Brand-Ad-30-6
 IADVL
Indexed with PubMed and Science Citation Index (E) 
 
Users online: 2154 
     Home | Feedback | Login 
About Current Issue Archive Ahead of print Search Instructions Online Submission Subscribe What's New Contact  
  Navigate here 
  Search
 
   Next article
   Previous article 
   Table of Contents
  
 Resource links
   Similar in PUBMED
    Search Pubmed for
    Search in Google Scholar for
   [PDF Not available] *
   Citation Manager
   Access Statistics
   Reader Comments
   Email Alert *
   Add to My List *
* Registration required (free)  

 
  In this article

 Article Access Statistics
    Viewed8711    
    Printed124    
    Emailed6    
    PDF Downloaded0    
    Comments [Add]    

Recommend this journal

 
HOW I MANAGE
Year : 2002  |  Volume : 68  |  Issue : 5  |  Page : 283

Scabies


Department of Dermato-Venereology, Malabar Institute of Medical Sciences, Calicut-673 016, India

Correspondence Address:
Department of Dermato-Venereology, Malabar Institute of Medical Sciences, Calicut-673 016, India



How to cite this article:
Pavithran K. Scabies. Indian J Dermatol Venereol Leprol 2002;68:283


How to cite this URL:
Pavithran K. Scabies. Indian J Dermatol Venereol Leprol [serial online] 2002 [cited 2020 Aug 3];68:283. Available from: http://www.ijdvl.com/text.asp?2002/68/5/283/12494


Scabies caused by Sarcoptes scabies var hominis continues to be a common dermatologic problem in clinical practice. With advent of AIDS and with more number of patients on immunosuppressant drugs after organ transplantation, the number of cases of scabies keratotica is on the increase.
Secondary bacterial infection and eczematisation are the common complications of scabies.
If secondary infection is severe I treat if with antibiotic preferably penicillin or erythromycin, before anti scabetic preparation is applied. When there is eczematisation a short course of systemic steroid is given along with antibiotic. When the patient has puffiness of face, oedema of legs or history of oliguria or haematuria, urinalysis and estimation of blood urea and serum creatinine are advised, to exclude acute alomerulonephritis.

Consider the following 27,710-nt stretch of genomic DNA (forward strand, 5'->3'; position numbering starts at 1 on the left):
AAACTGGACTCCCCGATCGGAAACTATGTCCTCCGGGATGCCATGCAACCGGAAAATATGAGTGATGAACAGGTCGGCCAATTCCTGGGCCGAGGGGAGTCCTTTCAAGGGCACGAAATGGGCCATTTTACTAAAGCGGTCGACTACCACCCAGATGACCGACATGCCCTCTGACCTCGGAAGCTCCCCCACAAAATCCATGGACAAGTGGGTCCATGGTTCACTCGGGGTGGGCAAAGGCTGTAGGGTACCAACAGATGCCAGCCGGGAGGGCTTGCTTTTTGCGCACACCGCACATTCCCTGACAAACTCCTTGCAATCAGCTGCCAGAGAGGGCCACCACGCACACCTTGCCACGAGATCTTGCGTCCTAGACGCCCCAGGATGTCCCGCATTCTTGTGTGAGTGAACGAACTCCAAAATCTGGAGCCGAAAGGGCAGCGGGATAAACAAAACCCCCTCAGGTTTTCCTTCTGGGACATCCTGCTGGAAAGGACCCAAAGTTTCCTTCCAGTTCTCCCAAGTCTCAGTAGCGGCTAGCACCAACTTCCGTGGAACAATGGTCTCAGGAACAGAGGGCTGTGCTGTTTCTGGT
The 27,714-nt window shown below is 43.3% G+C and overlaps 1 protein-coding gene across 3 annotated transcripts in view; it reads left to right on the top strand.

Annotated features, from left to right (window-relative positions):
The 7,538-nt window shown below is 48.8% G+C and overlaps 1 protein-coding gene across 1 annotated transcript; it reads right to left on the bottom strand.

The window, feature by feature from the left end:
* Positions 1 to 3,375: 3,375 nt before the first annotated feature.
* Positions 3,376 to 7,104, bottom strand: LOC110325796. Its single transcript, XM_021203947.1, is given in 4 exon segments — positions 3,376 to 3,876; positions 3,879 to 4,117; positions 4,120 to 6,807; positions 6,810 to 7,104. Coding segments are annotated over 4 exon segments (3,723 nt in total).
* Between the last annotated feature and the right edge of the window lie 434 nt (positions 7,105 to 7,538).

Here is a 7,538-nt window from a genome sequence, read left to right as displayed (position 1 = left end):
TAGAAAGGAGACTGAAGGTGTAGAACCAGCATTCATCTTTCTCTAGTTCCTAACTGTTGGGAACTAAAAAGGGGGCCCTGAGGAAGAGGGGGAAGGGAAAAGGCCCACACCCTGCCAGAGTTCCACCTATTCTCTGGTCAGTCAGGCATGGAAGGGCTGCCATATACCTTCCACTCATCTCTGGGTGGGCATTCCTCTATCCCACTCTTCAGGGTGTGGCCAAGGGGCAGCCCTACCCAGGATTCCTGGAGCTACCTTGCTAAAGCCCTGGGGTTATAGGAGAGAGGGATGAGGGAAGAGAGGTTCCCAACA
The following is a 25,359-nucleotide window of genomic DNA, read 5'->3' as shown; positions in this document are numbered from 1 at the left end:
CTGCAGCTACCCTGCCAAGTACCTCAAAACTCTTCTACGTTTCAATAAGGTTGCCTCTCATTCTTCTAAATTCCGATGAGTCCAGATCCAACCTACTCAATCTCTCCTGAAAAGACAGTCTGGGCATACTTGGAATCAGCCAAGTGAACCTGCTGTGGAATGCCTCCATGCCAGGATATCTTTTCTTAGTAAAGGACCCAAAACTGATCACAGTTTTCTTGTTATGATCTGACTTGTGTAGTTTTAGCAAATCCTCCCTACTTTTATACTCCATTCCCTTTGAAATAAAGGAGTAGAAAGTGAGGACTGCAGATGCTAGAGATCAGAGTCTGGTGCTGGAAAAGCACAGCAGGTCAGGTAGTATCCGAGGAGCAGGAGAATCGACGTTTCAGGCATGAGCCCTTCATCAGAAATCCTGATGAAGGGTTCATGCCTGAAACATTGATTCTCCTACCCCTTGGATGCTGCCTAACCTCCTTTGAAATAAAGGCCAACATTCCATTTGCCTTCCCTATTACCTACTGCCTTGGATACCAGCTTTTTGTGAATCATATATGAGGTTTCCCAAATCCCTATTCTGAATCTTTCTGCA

The topical antiscabetic preparations I prefer for adults are: permethrin 5% gammaxene 5% or benzyl benzoate 25% emulsion. For infants permefhrin or 2.5% sulphur in soft paraffin are used.
After a scrub bath, the medicine is applied all over the skin surface below neck (for infants and immuno compromised, application is from scalp to toes). Permethrin is applied for 8-12 hours, gammaxene for 12 hours and if it is benzyle benzoate 12 hourly by 3 applications is advised and patient has to fake bath 24 hours after the last bath. For children, to minimize irritation benzyl benzoate emulsion is to be diluted with equal quantity of water or lotio calamine.
The medicine should be applied under the free edge of nails and gluteal fold also.
For patients with scabies keratotica application of medicine should be from scalp to toe and repeated weekly for 2-3 weeks. Over the thick keratotic areas, the antiscabetic should be applied daily till no live mites are seen in scales.
In case of nodular scabies after application of the antiscabetic, topical potent steroid (clobetasol propionate) or intralesional triamcinolone acetonide 0.1 to 0.2 ml (10mg/ ml) in each nodule is advised.
Itching may persist even after application of antiscabetic preparations. For this, application of calamine cream and oral antihistamine will be enough in most cases. If itching persists even after 2 weeks, a second application of the antiscabetic medicine is recommended.
  • All family members or exposed persons are to be treated simultaneously for scabies.
  • All confad objects such as table, chair, bed sheet and clothes should be disinfected.

More recently I am using oral ivermectin in some cases of scabies. For adults weighing 50 to 65kg it is given as a single dose of 2 tablets of 6mg each and for children 25 to 35 kg one tablet of 6mg strength. I do not give it for children below 5 years and for pregnant women. 

 

Top
Print this article  Email this article
Previous article Next article

    

Online since 15th March '04
Published by Wolters Kluwer - Medknow